Tuesday, July 23, 2024

BUSINESS SPOTLIGHT: Marksboro Mills, 1045 Route 94, Marksboro, NJ (Frelinghuysen Township)

Ruth Perretti stands in her recently harvested oat field in a cover crop of clover as her dogs Lulu and Boo explore. Photo by C.Tamulonis, 8/2023

If you are driving along Route 94 through Marksboro in Frelinghuysen Township, you’ll pass something that the town and neighboring area has not seen in a long time — a working gristmill. Ruth Perretti, of Ruthie’s Farm, in collaboration with River Valley Community Grains, developed Marksboro Mills as an agricultural hub for growers to process their own grains and sell their products.

Housed in the renovated farm equipment repair warehouse once known as “Cappy’s,” Marksboro Mills is clean and bright. On the right day you can see Mike Hozer, Lenny Bussanich or Larry Mahmarian of River Valley Community Grains processing a variety of grains like wheat, oats, rye, organic spelt and more.

The spacious mercantile and demonstration area of the mill. Photo by C.Tamulonis, 8/2023

Inside, you can see the progression of milling equipment growing from small to large as the demand for healthy, locally sourced food steadily increases.

It all began when Perretti, who had been supplying organic produce from her farm in Frelinghuysen to her restaurant, Ruthie’s BBQ & Pizza in Montclair, decided to begin growing wheat. The restaurant, co-owned by her husband Eric Kaplan, a professional chef and blues musician, closed this August after a successful 16 year run so they could concentrate on the regional grain movement full-time.

“A few years ago, Eric and I were out for a walk on the farm, and he looked at the rye and asked, ‘Why can’t we grow our own wheat for pizza dough?’” she said. Perretti quickly saw the opportunity to bring regenerative farm practices back to the area and help other local growers get their product to market.

Perretti pitched the idea to farmer Thomas C. Bennet, who worked her farm for years growing hay and feed crops. “He said, ‘Yes! Let’s do it, let’s change our farming practices’,” she said. Bennet initially had trouble finding a combine to use, so he bought one — and in 2017 they were harvesting their first crop of winter wheat. Bennet died in 2019, and his brother John Bennet still works the farm.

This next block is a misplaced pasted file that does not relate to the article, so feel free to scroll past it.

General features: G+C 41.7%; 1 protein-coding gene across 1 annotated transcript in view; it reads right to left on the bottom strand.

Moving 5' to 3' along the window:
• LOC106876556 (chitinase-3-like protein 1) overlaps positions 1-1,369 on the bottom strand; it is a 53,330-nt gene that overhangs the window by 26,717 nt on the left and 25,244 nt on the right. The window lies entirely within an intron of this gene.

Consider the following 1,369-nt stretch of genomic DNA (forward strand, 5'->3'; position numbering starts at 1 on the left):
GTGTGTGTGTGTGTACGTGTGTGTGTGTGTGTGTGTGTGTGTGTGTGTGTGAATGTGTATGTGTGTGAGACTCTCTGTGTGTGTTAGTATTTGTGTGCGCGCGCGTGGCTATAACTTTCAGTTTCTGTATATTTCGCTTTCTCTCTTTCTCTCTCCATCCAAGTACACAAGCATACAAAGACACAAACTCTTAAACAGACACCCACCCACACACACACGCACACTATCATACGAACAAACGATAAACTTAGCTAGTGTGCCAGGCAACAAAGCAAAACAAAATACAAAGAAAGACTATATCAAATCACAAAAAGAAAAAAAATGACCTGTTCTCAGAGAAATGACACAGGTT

Planting cover crops, like clover, is just one of the ways Perretti changed their farming practices from harmful, back to sustainable. Cover crops help prevent weeds and soil erosion without the use of harmful chemicals. They also benefit the soil and ecosystem. “In the 1980s when growers were told to go big or get out, many turned to soy and feed crops to stay afloat,” Perretti explained. “With all the chemical farming that followed, the watershed became in real danger. On top of that you have sick soil that’s been stripped and isn’t healthy enough to pass on all the nutrients to what you’re growing.”

Protecting the watershed is a priority for Perretti, and her farm has River Friendly Farm Certification. Watersheds are areas of land that shed water into local streams and rivers, and if chemicals are used on nearby farms, that’s where they are likely to wind up.

In the process Perretti became aware of the issues in mass food processing. “When food costs drop, healthcare costs go up,” she said. “Today, people can’t eat gluten because of how it’s mass processed.”

Additional grain bin storage sits outside the mill for growers. Photo by C.Tamulonis, 8/2023

Perretti’s goal for Marksboro Mills is hyper local. “It’s about serving this community,” she said. “It will be a place where farmers and makers can sell their products, and where the community can come together.”

Pancake mix milled on site for sale. Photo by C.Tamulonis, 8/2023